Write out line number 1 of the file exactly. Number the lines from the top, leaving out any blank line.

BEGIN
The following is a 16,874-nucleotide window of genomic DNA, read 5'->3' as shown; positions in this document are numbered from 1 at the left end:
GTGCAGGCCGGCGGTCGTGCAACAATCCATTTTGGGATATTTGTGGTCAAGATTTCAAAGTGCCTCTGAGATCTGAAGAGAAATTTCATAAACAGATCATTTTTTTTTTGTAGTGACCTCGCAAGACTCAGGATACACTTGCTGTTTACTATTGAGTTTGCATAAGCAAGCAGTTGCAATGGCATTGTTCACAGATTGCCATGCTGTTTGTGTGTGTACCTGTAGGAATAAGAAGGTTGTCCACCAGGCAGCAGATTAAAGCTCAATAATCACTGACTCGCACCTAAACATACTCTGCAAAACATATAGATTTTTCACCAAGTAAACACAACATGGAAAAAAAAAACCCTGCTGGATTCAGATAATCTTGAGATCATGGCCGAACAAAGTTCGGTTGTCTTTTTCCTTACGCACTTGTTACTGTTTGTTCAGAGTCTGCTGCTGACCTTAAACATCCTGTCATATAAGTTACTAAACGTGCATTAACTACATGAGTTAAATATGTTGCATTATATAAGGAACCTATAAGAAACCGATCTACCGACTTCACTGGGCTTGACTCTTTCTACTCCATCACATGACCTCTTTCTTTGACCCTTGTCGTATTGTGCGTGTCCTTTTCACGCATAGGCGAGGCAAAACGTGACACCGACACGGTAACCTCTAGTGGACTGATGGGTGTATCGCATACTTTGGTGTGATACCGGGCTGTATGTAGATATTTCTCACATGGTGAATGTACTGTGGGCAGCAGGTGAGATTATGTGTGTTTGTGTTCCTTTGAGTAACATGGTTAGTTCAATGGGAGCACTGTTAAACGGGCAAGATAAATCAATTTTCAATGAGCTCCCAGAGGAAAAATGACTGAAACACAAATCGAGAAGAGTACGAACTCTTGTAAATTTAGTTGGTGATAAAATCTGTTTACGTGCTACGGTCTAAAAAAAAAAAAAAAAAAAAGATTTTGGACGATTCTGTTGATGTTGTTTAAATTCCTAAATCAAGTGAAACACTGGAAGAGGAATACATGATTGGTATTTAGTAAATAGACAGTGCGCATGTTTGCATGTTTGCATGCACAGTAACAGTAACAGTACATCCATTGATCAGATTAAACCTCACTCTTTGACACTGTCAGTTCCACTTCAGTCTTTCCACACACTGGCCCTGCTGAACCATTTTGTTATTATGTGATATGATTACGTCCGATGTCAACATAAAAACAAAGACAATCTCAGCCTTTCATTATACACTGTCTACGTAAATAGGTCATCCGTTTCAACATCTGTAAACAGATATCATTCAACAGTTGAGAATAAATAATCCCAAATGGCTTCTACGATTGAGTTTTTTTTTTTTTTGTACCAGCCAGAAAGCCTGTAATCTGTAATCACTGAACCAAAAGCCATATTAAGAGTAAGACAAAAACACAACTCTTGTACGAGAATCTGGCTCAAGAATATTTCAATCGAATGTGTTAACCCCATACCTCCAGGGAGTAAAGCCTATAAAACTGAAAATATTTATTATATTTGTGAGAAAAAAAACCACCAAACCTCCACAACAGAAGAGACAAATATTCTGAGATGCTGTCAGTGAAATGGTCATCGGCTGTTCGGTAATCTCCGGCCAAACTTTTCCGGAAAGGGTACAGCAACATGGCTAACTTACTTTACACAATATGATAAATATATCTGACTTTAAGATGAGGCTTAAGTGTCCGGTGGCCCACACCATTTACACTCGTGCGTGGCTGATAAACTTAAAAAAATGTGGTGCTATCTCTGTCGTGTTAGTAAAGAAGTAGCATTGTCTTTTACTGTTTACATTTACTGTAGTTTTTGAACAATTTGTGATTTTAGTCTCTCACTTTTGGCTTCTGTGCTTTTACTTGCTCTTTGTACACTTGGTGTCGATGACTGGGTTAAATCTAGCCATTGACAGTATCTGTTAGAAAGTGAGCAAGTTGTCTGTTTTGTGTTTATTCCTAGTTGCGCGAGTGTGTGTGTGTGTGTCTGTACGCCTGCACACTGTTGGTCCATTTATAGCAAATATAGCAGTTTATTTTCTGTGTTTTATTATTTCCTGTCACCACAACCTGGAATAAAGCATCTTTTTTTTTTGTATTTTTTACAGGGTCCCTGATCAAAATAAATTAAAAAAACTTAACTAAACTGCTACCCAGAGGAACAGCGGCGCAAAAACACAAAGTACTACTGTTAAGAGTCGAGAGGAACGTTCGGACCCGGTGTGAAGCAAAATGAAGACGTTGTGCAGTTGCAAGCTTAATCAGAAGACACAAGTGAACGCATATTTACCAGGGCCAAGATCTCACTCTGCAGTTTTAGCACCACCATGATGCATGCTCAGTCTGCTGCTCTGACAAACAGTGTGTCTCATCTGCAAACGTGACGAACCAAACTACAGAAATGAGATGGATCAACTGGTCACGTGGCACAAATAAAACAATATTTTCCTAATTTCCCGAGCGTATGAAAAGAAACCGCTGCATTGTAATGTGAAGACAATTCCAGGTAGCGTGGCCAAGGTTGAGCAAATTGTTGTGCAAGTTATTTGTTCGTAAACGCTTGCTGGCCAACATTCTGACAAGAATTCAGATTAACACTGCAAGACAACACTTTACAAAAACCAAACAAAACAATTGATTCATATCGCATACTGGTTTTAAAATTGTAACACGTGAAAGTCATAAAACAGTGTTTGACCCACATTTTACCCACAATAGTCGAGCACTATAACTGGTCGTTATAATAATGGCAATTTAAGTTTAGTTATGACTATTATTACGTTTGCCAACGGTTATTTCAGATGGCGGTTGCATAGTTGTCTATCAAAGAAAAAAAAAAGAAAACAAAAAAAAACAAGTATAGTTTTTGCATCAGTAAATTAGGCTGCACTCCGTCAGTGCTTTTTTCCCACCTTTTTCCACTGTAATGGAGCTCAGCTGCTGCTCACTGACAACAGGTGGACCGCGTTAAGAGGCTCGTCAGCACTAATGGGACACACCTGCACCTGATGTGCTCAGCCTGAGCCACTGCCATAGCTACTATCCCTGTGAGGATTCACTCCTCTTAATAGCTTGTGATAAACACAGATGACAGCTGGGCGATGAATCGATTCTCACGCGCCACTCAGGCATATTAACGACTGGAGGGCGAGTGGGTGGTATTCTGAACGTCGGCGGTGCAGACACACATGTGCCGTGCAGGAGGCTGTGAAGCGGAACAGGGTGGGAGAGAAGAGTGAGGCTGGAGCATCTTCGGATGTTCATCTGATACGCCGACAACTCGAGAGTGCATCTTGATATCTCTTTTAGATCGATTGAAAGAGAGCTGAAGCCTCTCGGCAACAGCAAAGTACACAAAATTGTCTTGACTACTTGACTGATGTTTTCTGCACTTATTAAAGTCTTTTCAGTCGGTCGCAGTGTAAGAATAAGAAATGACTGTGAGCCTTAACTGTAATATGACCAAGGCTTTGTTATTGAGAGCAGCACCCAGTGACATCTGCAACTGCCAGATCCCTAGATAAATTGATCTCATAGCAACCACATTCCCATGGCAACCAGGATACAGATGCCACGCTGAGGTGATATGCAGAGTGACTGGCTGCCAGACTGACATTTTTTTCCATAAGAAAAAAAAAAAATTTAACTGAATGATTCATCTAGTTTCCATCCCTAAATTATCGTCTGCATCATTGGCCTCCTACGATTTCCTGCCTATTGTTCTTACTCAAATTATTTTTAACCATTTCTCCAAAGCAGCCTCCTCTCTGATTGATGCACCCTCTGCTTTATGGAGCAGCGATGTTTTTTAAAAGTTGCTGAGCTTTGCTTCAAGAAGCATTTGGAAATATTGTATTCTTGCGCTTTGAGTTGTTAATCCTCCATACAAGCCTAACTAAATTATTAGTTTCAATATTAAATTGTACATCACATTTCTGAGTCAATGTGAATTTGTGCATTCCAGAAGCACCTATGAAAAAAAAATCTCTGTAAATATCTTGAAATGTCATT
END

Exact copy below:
The following is a 16,874-nucleotide window of genomic DNA, read 5'->3' as shown; positions in this document are numbered from 1 at the left end: